Acura ILX vs. Acura TLX

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Automotive Editor

Justin Cupler has specialized as an automotive writer since 2009, and has seen himself published in multiple websites and online magazines. In addition to contributing to CarsDirect, Justin also works as editor in chief for a large performance car online publication. His specialty lays in the high-performance realm, but has a deep love and understanding for all things automotive. Prior to being an automotive writer, he was an automotive technician and manager for six years, but spent the majority of his younger life tinkering with classic muscle cars.

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, Automotive Editor - December 7, 2016

When shopping in the luxury segment, you’re bound to run into the quandary of opting for the larger, pricier model or loading up the more value-oriented entry-level model for that brand. This is precisely what you can run into when shopping Acura, as both the ILX and TLX are tempting luxury sedans.

Which of these two Japanese luxury cars is the better value, though?

See a side-by-side comparison of the ILX & TLX »

What the ILX Gets Right

First, the ILX starts out at a significantly lower price than the TLX. Sure, you’re giving up some roominess and quietness in this entry-level ride, but it is plenty well-equipped with its standard faux-leather heated seats, auto LED headlights, 17-inch wheels, dual-zone climate control, a multi-view backup camera, a six-speaker audio system, and more.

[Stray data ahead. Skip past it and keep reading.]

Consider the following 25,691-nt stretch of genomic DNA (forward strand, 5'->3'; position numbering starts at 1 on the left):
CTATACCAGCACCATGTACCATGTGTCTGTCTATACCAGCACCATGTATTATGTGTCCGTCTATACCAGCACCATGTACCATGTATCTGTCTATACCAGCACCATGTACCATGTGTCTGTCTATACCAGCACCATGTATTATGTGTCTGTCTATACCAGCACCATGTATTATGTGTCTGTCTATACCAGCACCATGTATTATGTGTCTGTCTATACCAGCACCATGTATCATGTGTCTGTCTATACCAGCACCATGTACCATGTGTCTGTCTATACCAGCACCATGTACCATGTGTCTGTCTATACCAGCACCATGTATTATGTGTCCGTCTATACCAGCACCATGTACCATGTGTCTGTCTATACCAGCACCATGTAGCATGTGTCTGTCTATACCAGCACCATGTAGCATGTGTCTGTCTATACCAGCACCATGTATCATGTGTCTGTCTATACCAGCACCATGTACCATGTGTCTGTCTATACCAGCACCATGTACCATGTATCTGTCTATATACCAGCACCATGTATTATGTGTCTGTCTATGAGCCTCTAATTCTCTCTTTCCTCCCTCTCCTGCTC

Despite its small size, there is not too much sacrifice in terms of roominess in the ILX, as it gives up just a half-inch of rear-seat legroom, 0.8 inches of rear-seat headroom and 0.9 cubic feet of luggage room.

Under its hood, the ILX has the same 2.4-liter base engine as the entry-level TLX, but it is down 5 horsepower and 2 pound-feet of torque relative to the bigger sedan. This engine pairs with the same eight-speed dual-clutch transmission as the TLX too. Altogether, this powertrain makes the ILX a bit quicker than the base TLX, and it gets an extra mpg in the city.

Finally, the ILX is, surprisingly, the safer of these two cars, earning a Top Safety Pick+ designation from the IIHS.

What the TLX Gets Right

As a more premium model, the TLX has a far higher ceiling regarding price and features, making it the best choice for someone with a larger budget. You also get a quieter and more refined ride from the this larger model, which is a huge deal for many luxury-car buyers.

Powering the higher-trim TLX models is a 3.6-lter V6 that’s good for 280 horsepower and 267 pound-feet of torque. This engine pairs with a smoother nine-speed auto transmission, making for a more comfortable ride. While this engine does give up a good bit in fuel economy, it easily beats the ILX in performance.

In the TLX, you’re also getting a little extra rear-seat shoulder room for growing children and a slightly larger trunk for the added luggage that comes with this family.

ILX Gets Close, But Not Quite There

Yes, the ILX is cheaper and can be just as well-equipped and faster than the base level TLX, but there is a certain something it lacks: comfort. The ILX feels too much like the Civic shares much of its DNA with, killing the luxurious feel buyers expect from this type of car.

Verdict: Acura TLX

On paper, the ILX looks like the winner, but the comfort of the TLX makes it well worth the few extra grand. After all, what’s the point of buying a luxury car if it rides like a mainstream compact rig?

Take a closer look at the Acura ILX >>

Take a closer look at the Acura TLX >>

Side-by-side comparison of features, pricing, photos and more!

, Automotive Editor

Justin Cupler has specialized as an automotive writer since 2009, and has seen himself published in multiple websites and online magazines. In addition to contributing to CarsDirect, Justin also works as editor in chief for a large performance car online publication. His specialty lays in the high-performance realm, but has a deep love and understanding for all things automotive. Prior to being an automotive writer, he was an automotive technician and manager for six years, but spent the majority of his younger life tinkering with classic muscle cars.

Follow On: Google+ | Website